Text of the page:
We all get it. We all hate it to some degree. Who is this fucker saying I am not the greatest thing since sliced cheese!?! Blah, blah, blah. Boo hoo.
Firstly let’s make sure that the criticism is genuine criticism and not a Troll. You may feel aggrieved but it doesn’t make it Trolling. Trolling is usually obvious as the comments are emotive & unsupported by anything but their own circularity.
“You suck because you are a sucky person” is clearly trolling. It has no purpose other than to upset you, draw from you. Wonder why the person did it but that comment probably is more of a compliment as it says that you got their attention and they are upset that you are managing what they don’t have the courage to. Nuke that from orbit.
“Your song is ok, but the singing is out of tune” is genuine criticism. You may feel hurt that you aren’t immediately recognized as the next big thing but that it about you. If you are singing out of tune and aren’t addressing that then being told is the Universe doing you a favor – showing you a limit to be improved. The more you try to ignore this advice, the more you’ll get told.
Biting back at the person giving advice is painting you as a person who not only is proud of not giving your best, but will resort to trolling those who try to raise you up. Is that a good plan? Will people who matter help you get what you hope for?
N and O.
We currently have a culture of only saying nicey-nice things to each other. We also go on about how no one is really entitled to judge or have an opinion on anything. It is not healthy.
It is like the lady who said to me that art has to be be beautiful or it should not be allowed. She was wearing a New Agey t-shirt and went on to describe proper, allowable art as essentially: flowers, rainbows & unicorns in sunlit meadows. Sounds pretty but what about all the people for whom that is not a reality right now are they denied all right to speak? Her idea was that if everyone only ever saw & heard her idea of beauty then the world would be a lovely place.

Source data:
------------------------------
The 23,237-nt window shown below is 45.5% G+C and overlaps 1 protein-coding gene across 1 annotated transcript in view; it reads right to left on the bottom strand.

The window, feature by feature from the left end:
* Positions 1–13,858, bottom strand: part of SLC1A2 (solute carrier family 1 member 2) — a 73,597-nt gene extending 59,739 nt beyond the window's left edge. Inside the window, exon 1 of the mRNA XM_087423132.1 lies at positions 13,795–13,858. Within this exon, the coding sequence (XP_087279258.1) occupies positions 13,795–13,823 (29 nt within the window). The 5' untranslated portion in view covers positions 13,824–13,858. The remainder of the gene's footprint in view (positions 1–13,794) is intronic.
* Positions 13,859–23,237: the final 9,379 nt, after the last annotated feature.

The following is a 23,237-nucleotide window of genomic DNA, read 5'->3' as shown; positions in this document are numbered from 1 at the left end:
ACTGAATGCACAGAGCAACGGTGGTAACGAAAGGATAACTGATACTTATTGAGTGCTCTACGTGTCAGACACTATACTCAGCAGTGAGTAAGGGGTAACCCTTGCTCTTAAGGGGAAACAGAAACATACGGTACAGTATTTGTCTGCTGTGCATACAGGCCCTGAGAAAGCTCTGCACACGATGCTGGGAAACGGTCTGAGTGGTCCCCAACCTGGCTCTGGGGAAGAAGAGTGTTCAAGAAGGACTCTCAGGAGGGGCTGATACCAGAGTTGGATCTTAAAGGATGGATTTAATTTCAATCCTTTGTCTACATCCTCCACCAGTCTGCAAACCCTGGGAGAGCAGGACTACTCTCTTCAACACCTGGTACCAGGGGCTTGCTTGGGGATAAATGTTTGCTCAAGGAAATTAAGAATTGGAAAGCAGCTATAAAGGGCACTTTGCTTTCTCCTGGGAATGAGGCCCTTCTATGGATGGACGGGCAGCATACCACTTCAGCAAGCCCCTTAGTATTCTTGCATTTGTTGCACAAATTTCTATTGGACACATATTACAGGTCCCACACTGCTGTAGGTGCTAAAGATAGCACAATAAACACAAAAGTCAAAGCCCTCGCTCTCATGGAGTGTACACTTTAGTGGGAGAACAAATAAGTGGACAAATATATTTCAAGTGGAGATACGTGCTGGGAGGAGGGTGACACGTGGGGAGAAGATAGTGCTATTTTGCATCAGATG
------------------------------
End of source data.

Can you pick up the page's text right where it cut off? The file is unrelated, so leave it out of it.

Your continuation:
D.E.N.I.A.L. is a divorce from reality. Doesn’t matter which way you spin it. It is Tyranny. It denies the ability to uncover & process other perfectly legitimate feelings & issues. Old Buddha Dude didn’t say to deny anger, he said to welcome it, understand what it has to tell you and then let it go as you let the way forward become apparent.
If you want people to like your art then they need to judge; to have some sort of opinion. You NEED people to judge so that when people say they “loved” your work, you know they loved your work, not just randomly hit a Like button to seem appropriately socially appropriate and wandered off.
To come full circle: judging and being judgmental aren’t the same thing. Trolling is being judgmental – “you suck because your skin is not the same color as mine” is not useful as it builds nothing. “I think your song is pretty good but I find it hard to listen to because you sing off-key in the verses” is constructive because if you fix that issue then you increase your chances of an audience.
The fact that someone took the time to tell you means they care enough to help you build. Why cut off that sort of support?
This article has been a long time coming and I have touched on bits of it before. Today there was a thread started on Drooble that was really nail on the head, here is all the background…
The Funeral Party
This is a post on Drooble:
Sometimes Drooble starts to feel like some version of Stepford Wives or something, with the majority of people who opine seemingly reluctant to offer up real critiques on what is sometimes the elephant in the room. It is possible to be nice and disagree. It is possible to dislike a song’s style and yet still have valuable input for making it better. It’s possible to hate a song and like the artist, as is the inverse of that. By being “nice” and liking everything, or saying “oh well, it was pretty close” you’re doing a huge disservice to other Drooblers. Be honest. Be nice, too. But be honest. Anything less is not “being nice”.Greebly MorK